Downtown Mount Airy’s first public art Fiddle Crawl moved one step closer to fruition with the completion of the artist application process.
Twenty-three designs were submitted to the Mount Airy Downtown group and evaluated by the promotions committee this week to prepare for the next step —matching sponsors with artists.
Artists from across the region sent in two-dimensional designs to represent their vision for the large, three-dimensional fiberglass fiddle sculptures. The artists who receive sponsors will decorate and paint the fiberglass fiddle sculptures, which will arrive in February, “primed and ready to paint.” Artists will work on their creations until April, Main Street Coordinator Lizzie Morrison explained.
The Fiddle Scrawl sculpture reveal will take place on May 2, 2014, then sculptures without reserves will be auctioned off in October to support funding for downtown economic development.
Morrison said the group is “actively seeking” sponsors, with MAD promotion committee members serving as the “bridge between artists and sponsors,” each armed with notebooks containing two-dimensional design renderings the artists created as part of the application process.
Members of the Mount Airy Downtown promotions committee gathered early Monday morning to evaluate the artist applications that poured in, small works of art that were spread across the the table, end to end with colorful designs — “such a good visualization of what this fiddle crawl will be,” MAD board member and promotions committee member Gail Theard remarked. Theard took part in the initial review of the artist applications, along with board member and promotions committee member Jennie Lowry and board member and promotions chair Amy Slate, all who stood in awe and delight with Main Street Coordinator Lizzie Morrison, as they gazed upon the many proposed fiddle designs.
The wide-variety of designs included details such as:
- natural elements, such as a meandering river, flowers blooming all over, and water lilies on a pond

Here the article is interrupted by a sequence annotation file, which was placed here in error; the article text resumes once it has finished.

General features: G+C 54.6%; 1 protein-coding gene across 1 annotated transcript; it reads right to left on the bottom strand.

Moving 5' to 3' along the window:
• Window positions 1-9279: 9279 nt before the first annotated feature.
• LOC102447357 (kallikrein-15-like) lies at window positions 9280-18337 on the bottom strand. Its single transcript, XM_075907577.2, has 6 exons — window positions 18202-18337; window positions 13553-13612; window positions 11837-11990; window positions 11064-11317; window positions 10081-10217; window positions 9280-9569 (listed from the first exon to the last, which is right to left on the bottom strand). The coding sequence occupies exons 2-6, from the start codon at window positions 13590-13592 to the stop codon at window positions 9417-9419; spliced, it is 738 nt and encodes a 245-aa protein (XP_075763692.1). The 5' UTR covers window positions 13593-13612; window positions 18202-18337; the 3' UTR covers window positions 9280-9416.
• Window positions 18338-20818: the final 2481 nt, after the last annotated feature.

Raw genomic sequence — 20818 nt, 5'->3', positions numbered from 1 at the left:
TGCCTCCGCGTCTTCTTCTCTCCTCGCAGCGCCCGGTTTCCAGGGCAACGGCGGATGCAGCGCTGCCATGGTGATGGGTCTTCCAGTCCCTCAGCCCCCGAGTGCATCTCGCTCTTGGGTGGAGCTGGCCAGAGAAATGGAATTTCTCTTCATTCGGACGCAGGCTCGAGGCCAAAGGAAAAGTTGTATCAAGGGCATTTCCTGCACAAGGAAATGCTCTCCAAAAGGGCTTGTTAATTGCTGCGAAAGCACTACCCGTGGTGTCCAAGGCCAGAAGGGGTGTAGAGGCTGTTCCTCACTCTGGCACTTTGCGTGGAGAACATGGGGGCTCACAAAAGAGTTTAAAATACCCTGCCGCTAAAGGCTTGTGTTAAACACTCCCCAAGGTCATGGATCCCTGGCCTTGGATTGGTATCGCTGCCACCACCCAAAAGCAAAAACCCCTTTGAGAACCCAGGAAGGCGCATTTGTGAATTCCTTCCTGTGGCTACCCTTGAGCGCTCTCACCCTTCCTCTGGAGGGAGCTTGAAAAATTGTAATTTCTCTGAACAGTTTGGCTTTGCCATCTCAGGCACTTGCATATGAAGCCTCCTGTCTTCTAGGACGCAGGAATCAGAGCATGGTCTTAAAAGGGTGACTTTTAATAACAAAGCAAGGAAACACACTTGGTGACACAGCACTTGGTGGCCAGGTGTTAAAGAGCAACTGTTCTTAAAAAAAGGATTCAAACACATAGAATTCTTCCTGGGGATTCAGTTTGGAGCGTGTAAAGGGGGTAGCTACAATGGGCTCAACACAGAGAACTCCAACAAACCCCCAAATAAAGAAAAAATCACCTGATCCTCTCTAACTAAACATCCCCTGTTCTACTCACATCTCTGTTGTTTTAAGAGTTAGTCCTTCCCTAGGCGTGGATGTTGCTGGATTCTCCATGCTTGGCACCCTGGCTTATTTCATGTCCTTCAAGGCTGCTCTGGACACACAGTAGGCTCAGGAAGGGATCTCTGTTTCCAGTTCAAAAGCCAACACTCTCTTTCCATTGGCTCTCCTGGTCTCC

- a watercolor depiction of a singing fiddle — featuring the side of a woman’s face with flowing hair
- a photo realism design featuring Tommy Jarrell’s fiddle
- heritage-inspired designs including elements such as farms, cabins, and mountains
- designs that incorporated music, including some with guitars, banjos, and fiddles
- a three-dimensional application of handmade glass beads
- abstract designs
- historical designs, such one featuring the Siamese twins
- a tribute to Mount Airy with Andy Griffith, grapevines, and mountains, with an American flag on the back
- symbols of the state of North Carolina
- “Andy Griffith Show” characters
- a design featuring a depiction of Mount Airy granite
“These are all spectacular; I’m about to cry I’m so happy…just amazing.” Slate exclaimed after examining the designs closely. “I want to make sure we place these so we can see both sides,” she mentioned, after examining a design that included plans for a colorful sunrise on the front and a full moon on the back. Morrison replied: “We are going to make sure they are placed at an angle, so everyone can see both sides — the entire fiddle will be decorated.”
Morrison said sponsors should plan to make their commitment “as early as possible,” since all artist’s designs will be “first come, first serve,” with sponsors placing exclusive rights on their chosen designs.
There are many benefits to sponsoring an artist for the fiddle crawl, Morrison described, including the sponsor’s name or business’ name listed on a plaque that will be attached to the base of each fiddle sculpture, as well as used in all marketing materials. Proceeds from sponsors will “provide economic funding for economic development for the downtown district” which will help the Mount Airy Downtown group strive toward cross-promoting arts in the community with local businesses supporting local artists. Additionally, Morrison said the sculptures will be a “new draw to downtown for tourists and locals.”
The full sponsorship level of $3,000 will guarantee the sponsor a permanent fiddle sculpture, one that will not be auctioned off at the completion of the public art display. Sponsors at this level will receive their fiddle sculpture and may choose how to display it in the future.
The $750 and $1,500 sponsorship levels may be shared by up to two sponsors, Morrison added. Sponsors may include a business, individual, civic group, or other organization. Sponsors at this level will receive their paired fiddle sculpture for display in Downtown Mount Airy during the first Fiddle Crawl, from May 2 through Autumn Leaves Festival in October.
The board will consider a change to the sidewalk ordinance at the Dec. 20 meeting, which could allow for exceptions to the ordinance for special events, including the Fiddle Crawl, when the 220-pound, 5-feet-tall fiddle sculptures to be placed on display along the sidewalk for the duration of the special event.
Anyone who is interested in becoming a sponsor should fill out an application, which can be found at mountairydowntown.org. For more information about Mount Airy Downtown and the Fiddle Crawl, email email@example.com or call 786-4511.
Artists will be notified as soon as they receive a sponsor, and a full list of chosen artists and participating sponsors will be released by Mount Airy Downtown before February.
“We are very appreciative of the artist’s efforts, they are gorgeous and I feel like this is a great day for Mount Airy,” Slate avowed.